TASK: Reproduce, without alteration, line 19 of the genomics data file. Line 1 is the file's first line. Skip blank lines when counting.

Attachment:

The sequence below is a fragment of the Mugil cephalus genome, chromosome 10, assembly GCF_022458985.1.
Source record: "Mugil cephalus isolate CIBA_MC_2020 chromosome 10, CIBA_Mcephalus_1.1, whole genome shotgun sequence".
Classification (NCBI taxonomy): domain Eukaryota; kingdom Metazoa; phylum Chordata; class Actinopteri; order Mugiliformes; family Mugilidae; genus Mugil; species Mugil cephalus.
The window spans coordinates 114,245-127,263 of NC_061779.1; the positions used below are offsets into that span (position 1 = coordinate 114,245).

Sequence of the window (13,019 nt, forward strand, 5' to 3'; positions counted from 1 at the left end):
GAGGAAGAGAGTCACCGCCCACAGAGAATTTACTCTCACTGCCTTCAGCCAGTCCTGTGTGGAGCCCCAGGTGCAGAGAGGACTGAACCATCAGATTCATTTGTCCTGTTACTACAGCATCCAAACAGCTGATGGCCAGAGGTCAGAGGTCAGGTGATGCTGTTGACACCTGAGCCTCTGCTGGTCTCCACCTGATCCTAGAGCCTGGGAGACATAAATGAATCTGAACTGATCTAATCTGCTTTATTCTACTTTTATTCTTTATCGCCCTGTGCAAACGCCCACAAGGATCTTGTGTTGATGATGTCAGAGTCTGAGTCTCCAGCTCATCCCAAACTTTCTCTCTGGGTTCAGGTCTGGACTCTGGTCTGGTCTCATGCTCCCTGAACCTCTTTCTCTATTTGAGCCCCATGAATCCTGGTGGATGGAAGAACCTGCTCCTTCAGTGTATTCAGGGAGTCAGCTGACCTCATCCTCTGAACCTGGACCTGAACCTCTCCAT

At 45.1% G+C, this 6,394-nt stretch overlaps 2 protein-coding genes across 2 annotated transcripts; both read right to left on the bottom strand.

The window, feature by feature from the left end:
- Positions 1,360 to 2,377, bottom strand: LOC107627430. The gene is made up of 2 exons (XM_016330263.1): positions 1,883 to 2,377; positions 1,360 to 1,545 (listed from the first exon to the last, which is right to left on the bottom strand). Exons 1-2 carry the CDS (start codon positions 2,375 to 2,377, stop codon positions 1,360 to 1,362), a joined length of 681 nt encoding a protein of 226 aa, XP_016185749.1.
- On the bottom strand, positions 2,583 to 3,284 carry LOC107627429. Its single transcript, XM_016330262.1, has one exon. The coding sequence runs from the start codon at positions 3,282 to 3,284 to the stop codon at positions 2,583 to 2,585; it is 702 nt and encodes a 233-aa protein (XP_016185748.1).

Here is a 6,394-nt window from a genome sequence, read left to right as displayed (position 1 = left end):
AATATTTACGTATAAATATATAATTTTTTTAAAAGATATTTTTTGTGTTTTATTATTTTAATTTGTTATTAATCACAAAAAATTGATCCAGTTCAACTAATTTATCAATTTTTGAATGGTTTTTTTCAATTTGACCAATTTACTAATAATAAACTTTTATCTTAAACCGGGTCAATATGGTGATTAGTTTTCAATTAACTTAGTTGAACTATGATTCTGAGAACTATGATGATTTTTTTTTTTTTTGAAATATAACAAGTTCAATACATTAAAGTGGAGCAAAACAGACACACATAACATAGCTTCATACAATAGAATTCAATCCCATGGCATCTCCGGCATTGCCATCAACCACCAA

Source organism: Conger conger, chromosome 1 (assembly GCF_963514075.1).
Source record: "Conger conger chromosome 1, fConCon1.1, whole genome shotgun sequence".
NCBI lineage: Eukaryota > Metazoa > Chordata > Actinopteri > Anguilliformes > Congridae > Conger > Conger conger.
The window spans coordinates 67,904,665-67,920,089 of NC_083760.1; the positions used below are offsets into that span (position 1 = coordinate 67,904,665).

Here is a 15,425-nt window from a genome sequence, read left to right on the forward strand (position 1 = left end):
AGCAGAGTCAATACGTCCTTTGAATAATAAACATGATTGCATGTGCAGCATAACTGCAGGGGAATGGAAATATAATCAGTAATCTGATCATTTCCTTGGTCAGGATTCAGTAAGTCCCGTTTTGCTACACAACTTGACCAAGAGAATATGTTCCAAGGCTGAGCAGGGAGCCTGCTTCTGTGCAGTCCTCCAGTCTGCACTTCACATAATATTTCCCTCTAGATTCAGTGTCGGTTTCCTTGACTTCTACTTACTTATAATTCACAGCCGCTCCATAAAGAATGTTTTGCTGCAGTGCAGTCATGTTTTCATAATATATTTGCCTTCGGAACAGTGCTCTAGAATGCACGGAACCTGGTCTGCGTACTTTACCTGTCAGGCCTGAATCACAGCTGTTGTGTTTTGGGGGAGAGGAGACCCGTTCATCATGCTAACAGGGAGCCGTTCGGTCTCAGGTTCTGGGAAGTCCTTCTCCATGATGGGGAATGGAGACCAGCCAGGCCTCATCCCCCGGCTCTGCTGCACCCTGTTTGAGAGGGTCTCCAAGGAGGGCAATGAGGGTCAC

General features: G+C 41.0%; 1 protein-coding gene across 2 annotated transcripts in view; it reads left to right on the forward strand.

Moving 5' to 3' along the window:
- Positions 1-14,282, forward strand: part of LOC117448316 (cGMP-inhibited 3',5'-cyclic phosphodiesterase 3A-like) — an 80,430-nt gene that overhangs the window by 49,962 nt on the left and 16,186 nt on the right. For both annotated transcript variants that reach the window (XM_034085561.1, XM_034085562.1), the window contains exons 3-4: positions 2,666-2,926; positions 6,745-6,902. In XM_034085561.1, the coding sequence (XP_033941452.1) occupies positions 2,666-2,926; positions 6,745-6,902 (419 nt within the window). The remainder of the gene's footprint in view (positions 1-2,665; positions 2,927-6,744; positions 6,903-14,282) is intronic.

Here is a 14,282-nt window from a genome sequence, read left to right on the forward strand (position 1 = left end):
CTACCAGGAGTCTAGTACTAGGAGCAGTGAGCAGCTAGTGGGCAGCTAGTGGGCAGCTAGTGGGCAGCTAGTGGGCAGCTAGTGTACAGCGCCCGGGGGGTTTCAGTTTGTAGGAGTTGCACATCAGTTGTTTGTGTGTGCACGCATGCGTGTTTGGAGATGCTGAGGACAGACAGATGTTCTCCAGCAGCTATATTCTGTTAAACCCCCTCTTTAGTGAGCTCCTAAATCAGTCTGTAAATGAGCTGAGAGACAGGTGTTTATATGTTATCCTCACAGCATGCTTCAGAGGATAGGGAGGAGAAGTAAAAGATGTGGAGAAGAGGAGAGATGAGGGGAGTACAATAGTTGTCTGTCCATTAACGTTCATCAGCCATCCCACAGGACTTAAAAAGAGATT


General features: G+C 41.0%; 1 protein-coding gene across 2 annotated transcripts in view; it reads left to right on the forward strand.